Yellowstone in China?


Editor’s note: Charles Bedford, the state director for The Nature Conservancy in Colorado, is living and working in China for the next year and will be writing about conservation issues there. Read all his posts.

How are U.S. perceptions of China sadly out of date? One example lies in how China’s first national park was created.

China has over 2,500 nature reserves, but had no national parks until a few years ago. So The Nature Conservancy worked with the Yunnan provincial government and the Diqing county governor to create China’s first national park — Potatso (Pudacuo) National Park, a Rocky-Mountain-National-Park-sized swath of land in the north part of the state where the government has invested heavily in a classic U.S. national park infrastructure — roads, tour buses, boardwalks, interpretive programs.

It was a bit of a head scratcher — the landscape looked like Yellowstone and so did the roads, lodges, tour buses, stops and signs. But those in charge spent (borrowed) something north of $100m U.S. on the infrastructure and are generating a very large income stream to pay off the loan. The Conservancy worked with them on the signage, design of infrastructure, land plan, etc. Oh yeah, they designated, designed, constructed, and implemented this new national park from what was basically lightly used high-country grazing land in a little over three years.

Here’s the really interesting thing, though: The Diqing county governor — not the central government — was the driving force behind all of this. He set aside the land, he borrowed the money and oversaw the design of the project, he pushed the idea with the Yunnan provincial authorities, and he made the park happen.

He did it so fast that two government ministries in Beijing are still arguing about to whom the park belongs (even though it is administered and managed by the Diqing county government, others want “credit”) and whether it can really be called a national park. Legend has it that the Diqing governor (akin to a county commissioner in the United States) visited Yellowstone and said something like “this is the place” — then came back to Yunnan and made it happen.

Recently, I and officials for The Nature Conservancy in China were in a room with a lot of Chinese government officials — Yunnan parks and wildlife deputies and secretaries, government think-tank directors, and governors’ advisors. They had convened with the Conservancy to talk about how to advance the idea of national parks throughout China.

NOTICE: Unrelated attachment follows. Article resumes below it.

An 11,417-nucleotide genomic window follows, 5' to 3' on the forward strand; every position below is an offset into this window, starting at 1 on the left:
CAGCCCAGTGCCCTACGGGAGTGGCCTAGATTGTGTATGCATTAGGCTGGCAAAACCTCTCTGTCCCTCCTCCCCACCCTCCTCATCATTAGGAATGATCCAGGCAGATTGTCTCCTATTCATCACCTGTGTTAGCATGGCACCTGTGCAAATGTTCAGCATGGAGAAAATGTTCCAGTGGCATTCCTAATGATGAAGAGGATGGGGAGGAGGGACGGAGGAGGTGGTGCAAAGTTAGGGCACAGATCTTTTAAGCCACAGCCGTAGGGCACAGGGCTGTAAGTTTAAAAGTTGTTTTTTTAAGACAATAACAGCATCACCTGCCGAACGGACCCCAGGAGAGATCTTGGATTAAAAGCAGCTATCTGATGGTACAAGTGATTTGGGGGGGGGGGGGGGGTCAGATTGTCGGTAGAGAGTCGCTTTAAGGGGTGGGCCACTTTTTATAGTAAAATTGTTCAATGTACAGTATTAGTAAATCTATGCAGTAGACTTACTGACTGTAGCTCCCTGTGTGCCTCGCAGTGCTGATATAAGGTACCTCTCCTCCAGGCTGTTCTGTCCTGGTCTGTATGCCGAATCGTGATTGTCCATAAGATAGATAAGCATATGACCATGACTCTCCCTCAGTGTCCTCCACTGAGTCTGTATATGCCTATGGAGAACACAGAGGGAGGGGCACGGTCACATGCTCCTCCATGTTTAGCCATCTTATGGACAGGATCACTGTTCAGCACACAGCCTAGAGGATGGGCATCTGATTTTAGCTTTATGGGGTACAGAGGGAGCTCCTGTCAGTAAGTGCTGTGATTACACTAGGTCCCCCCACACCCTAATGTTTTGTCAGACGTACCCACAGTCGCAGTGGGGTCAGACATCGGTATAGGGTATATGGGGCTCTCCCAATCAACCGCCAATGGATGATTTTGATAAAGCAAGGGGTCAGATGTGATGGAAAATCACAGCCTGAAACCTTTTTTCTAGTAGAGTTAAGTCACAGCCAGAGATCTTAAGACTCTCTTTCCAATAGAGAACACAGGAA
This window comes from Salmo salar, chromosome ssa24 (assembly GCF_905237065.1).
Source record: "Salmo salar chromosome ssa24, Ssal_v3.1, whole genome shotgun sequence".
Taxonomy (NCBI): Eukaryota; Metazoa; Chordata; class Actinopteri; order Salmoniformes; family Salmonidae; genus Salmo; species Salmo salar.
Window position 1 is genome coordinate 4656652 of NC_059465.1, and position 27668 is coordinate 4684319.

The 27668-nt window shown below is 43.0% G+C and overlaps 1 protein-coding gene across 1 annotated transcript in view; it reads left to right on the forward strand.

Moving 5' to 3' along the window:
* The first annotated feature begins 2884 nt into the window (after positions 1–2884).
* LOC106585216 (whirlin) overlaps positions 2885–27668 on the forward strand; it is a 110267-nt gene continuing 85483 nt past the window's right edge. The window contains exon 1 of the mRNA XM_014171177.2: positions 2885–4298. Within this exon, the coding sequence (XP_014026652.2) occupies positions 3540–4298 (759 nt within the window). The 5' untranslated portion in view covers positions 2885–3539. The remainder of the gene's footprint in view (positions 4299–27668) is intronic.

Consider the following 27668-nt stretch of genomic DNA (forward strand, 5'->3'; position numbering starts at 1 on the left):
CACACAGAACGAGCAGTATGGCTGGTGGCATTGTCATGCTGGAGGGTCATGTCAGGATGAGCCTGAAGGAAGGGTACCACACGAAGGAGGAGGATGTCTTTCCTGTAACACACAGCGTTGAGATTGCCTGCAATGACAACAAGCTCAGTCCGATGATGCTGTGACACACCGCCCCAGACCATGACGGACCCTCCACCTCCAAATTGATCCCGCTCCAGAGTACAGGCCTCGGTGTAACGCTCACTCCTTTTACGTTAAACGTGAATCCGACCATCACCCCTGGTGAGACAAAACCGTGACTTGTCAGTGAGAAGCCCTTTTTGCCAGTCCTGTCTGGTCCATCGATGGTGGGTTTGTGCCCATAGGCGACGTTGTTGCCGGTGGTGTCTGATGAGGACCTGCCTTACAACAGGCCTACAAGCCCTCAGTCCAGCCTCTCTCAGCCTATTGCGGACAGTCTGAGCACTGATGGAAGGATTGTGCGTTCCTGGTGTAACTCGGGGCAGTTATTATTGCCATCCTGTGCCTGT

The group in the room was trying to figure out how to get the national government to embrace their concept of national parks to promote tourism, nature education, conservation and local economic development. It’s a bit like in the late 1990s in Colorado, when Alamosa County commissioners petitioned then-U.S. Senators Ken Salazar and Wayne Allard to champion a new national park at the Great Sand Dunes.

All this is an interesting illustration about how wrong most of our perceptions of China are. We tend to think this is a place with one authoritarian government where all rules flow from the center, Beijing. Nothing could be further from the truth. And in that mistake lies a lesson for conservation in China.

(Image: Potatso National Park, China. Credit: nOr/Flickr through a Creative Commons license.)

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  1. interesting. i live in beijing, and it’s one of the main thing i tell friends and family back home. “China’s not the hulking all powerful government you think it is.” it’s all about the different regional governments jockeying for power.

    Would be interesting to know more about the project. what speed bumps have been encountered? how well protected is the area? how permanent is it?

  2. Awesome site, loads of information and usefull comments to be found! Keep up the good work.

  3. This is really great news. Hopefully more regional governments do similar projects to protect the many of China’s beautiful nature.

  4. Good post, good perspective. Doesn’t always have to be the federal government. In the good old USA, we have State Parks to complement the National Park Service, the Forest Service and our BLM landscapes. Local government open space programs play a HUGE role in conservation.

    Lesser known, tribal parks are some of the best, off-the-beaten-track vacation stoppers. Gems like Monument Valley on the Navajo Nation, and Ute Mountain Tribal Park, which has it all over neighboring Mesa Verde for visitor experience, and the Wind River Roadless Area which is in a class with any federally designated Wilderness Area, anywhere — to name just three.

    Back to Bedford’s post, why does the picture show a dry desert which looks nothing like Yellowstone, instead of the stunning scenery depicted on the TNC Pudacuo webpage? The first one wouldn’t make me want to cross the street; whereas the latter has me saying, I need to get back to China to check this out.

  5. we just visited there and it was truly magnificent.

    (would you like some better pictures?)

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